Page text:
Kansas Profile – Now That’s Rural: Clint and Jenny Osner – Hired Man’s Grocery & Grill, Inc.
Released: July 20, 2016
By Ron Wilson, director of the Huck Boyd National Institute for Rural Development at Kansas State University.
“Homegrown.” It’s nice to enjoy homegrown products fresh from the garden, for example. Today we’ll learn about a store which is providing lots of good products in a rural community. A key to its success is that the business itself is homegrown.
Jenny and Clint Osner are owners of Hired Man’s Grocery & Grill, Inc. in Conway Springs near Wichita. Jenny and Clint grew up and went to school at Conway Springs.
Clint became a certified welder. “I’m a teacher,” Jenny said. She got her education degree from Wichita State and earned a master’s degree in curriculum and instruction. She also taught swimming and lifeguarding.
After the old grocery store in Conway Springs closed, Jenny and Clint decided to open a store themselves. “We did it because we believe in the community,” Jenny said.
Building the new store was a family effort – and I mean that literally. “My brother-in-law is a builder, my uncle is a plumber, and my cousin is an electrician,” Jenny said. Family members pitched in to help. The new building opened on July 15, 2008.
What to name the new store? “Clint’s uncles are wheat farmers,” Jenny said. “When Clint was a little boy, he always wanted to go out to the farm.” Clint’s father was delivering mail but told Clint he could go with his uncles. “His uncles told him, `You can go to the farm with us, but you’ll have to meet us here at 6:30 a.m.’ – and he would be there. Sometimes he got to the truck ahead of his uncles and fell asleep waiting!” Jenny said.
His uncles started calling him Hired Man. The nickname stuck. When he and Jenny opened the store, they called it Hired Man’s Grocery and Grill, Inc.
Today, Hired Man’s Grocery and Grill, Inc. emphasizes “high quality foods, friendly service and the best prices we can offer,” Jenny said. The store also caters and offers healthy recipes, seasonal flowers, and unique products such as homemade brats and link sausage.
Family involvement didn’t end with the building’s construction. Jenny's mother, Nancy Koester, serves as the daytime store manager. Clint's parents, George and Donna Osner, are busy helping in the meat department. Clint and Jenny also have three children: Karlee, Colby, and Haylee.
“We support our local schools, children’s activities, and community organizations and events,” Jenny said. When the local swimming pool was in need of repair, Jenny led the effort to save it.
“We had a Family Fun pool party to raise funds,” she said. Fun activities included a 5K pool run which attracted more than 125 participants, a biggest splash contest, and a splash the mayor contest. Ultimately they were able to save the pool and install a big water slide.
Hired Man’s Grocery & Grill, Inc. was featured at the fifth National Rural Grocery Summit led by the K-State Center for Engagement and Community Development. This store and K-State Research and Extension – Sumner County participated in a recent federal grant project to educate consumers on the benefits of healthy, nutritious eating, including lots of fresh fruits and vegetables in the diet.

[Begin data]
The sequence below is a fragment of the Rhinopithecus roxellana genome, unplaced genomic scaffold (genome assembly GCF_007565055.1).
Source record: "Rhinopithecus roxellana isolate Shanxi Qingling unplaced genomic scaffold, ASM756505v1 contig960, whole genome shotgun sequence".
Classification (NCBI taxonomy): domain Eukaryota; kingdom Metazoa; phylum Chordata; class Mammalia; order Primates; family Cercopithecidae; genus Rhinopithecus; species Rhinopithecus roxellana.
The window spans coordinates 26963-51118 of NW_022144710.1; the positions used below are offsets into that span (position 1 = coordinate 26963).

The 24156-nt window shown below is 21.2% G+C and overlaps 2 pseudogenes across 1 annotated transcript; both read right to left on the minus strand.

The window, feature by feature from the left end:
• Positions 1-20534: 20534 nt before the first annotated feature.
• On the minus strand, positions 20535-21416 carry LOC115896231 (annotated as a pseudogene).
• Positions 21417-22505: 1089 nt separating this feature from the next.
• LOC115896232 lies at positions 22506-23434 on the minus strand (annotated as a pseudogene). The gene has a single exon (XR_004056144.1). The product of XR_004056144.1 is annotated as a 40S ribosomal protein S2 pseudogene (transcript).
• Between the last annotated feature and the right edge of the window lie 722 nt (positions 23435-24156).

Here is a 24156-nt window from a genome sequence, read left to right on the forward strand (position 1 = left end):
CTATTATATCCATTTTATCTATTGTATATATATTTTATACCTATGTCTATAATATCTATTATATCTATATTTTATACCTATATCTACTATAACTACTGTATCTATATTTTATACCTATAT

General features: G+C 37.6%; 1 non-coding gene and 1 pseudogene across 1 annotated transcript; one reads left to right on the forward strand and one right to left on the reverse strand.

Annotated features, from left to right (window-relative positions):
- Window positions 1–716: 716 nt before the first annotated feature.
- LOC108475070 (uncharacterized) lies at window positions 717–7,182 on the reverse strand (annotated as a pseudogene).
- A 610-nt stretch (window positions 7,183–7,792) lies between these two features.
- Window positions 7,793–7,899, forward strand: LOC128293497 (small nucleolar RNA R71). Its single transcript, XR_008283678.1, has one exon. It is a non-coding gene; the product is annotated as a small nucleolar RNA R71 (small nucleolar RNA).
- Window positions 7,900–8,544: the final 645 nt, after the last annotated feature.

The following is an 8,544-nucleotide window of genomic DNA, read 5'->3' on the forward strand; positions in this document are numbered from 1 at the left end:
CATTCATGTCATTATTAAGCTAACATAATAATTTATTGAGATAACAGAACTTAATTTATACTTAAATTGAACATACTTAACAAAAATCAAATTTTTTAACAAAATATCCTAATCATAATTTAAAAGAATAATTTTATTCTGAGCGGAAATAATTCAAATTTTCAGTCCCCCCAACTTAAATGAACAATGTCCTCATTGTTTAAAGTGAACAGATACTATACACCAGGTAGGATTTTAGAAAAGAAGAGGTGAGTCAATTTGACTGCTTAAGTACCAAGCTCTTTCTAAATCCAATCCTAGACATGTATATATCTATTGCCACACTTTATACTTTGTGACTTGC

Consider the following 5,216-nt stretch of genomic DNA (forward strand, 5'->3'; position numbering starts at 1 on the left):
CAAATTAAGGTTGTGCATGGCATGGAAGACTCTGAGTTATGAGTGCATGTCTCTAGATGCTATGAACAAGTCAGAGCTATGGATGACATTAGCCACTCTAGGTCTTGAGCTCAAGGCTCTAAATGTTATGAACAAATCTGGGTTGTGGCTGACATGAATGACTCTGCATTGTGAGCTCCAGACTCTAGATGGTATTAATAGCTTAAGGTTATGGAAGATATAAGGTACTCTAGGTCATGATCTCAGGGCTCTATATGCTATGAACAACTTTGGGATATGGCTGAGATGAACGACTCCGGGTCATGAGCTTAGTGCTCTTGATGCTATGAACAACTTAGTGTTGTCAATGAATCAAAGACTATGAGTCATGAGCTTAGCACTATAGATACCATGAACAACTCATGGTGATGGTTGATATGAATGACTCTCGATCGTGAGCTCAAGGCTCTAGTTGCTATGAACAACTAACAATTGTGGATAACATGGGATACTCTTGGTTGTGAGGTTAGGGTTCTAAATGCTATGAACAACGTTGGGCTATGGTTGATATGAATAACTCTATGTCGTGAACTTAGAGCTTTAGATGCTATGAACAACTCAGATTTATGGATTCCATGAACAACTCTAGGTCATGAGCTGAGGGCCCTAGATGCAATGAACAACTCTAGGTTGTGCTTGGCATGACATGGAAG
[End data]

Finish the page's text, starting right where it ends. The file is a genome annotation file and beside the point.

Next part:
Jenny also helped raise funds for the local charity called the Mission Mart. Playing off the rivalry between Conway Springs and Cheney (who each have the Cardinals as their mascot), the group staged a Clash of the Cardinals. They held a Cram the Van contest to raise funds and collect donated food for the food pantry. “In seven days, we raised $1,032.80 and collected 820 pounds of food,” Jenny said.
Such community-minded efforts have helped earn the store the support of local customers. “We are homegrown,” Jenny said. “I think that has helped us with support from the local people.” Such support matters in a rural community like Conway Springs, population 1,308 people. Now, that’s rural.
For more information, go to Hired Man's Grocery & Grill, Inc.
Homegrown. It’s not just a description of local products, it’s a description of local people. We commend Jenny and Clint Osner for making a difference with good products and service to the community. We hope their efforts keep growing.
The mission of the Huck Boyd National Institute for Rural Development is to enhance rural development by helping rural people help themselves. The Kansas Profile radio series and columns are produced with assistance from the K-State Research and Extension News Media Services Unit. A photo of Ron Wilson is available. Audio and text files of Kansas Profiles are also available. For more information about the Huck Boyd Institute, interested persons can visit Huck Boyd National Institute for Rural Development.
K-State Research and Extension is a short name for the Kansas State University Agricultural Experiment Station and Cooperative Extension Service, a program designed to generate and distribute useful knowledge for the well-being of Kansans. Supported by county, state, federal and private funds, the program has county Extension offices, experiment fields, area Extension offices and regional research centers statewide. Its headquarters is on the K-State campus, Manhattan.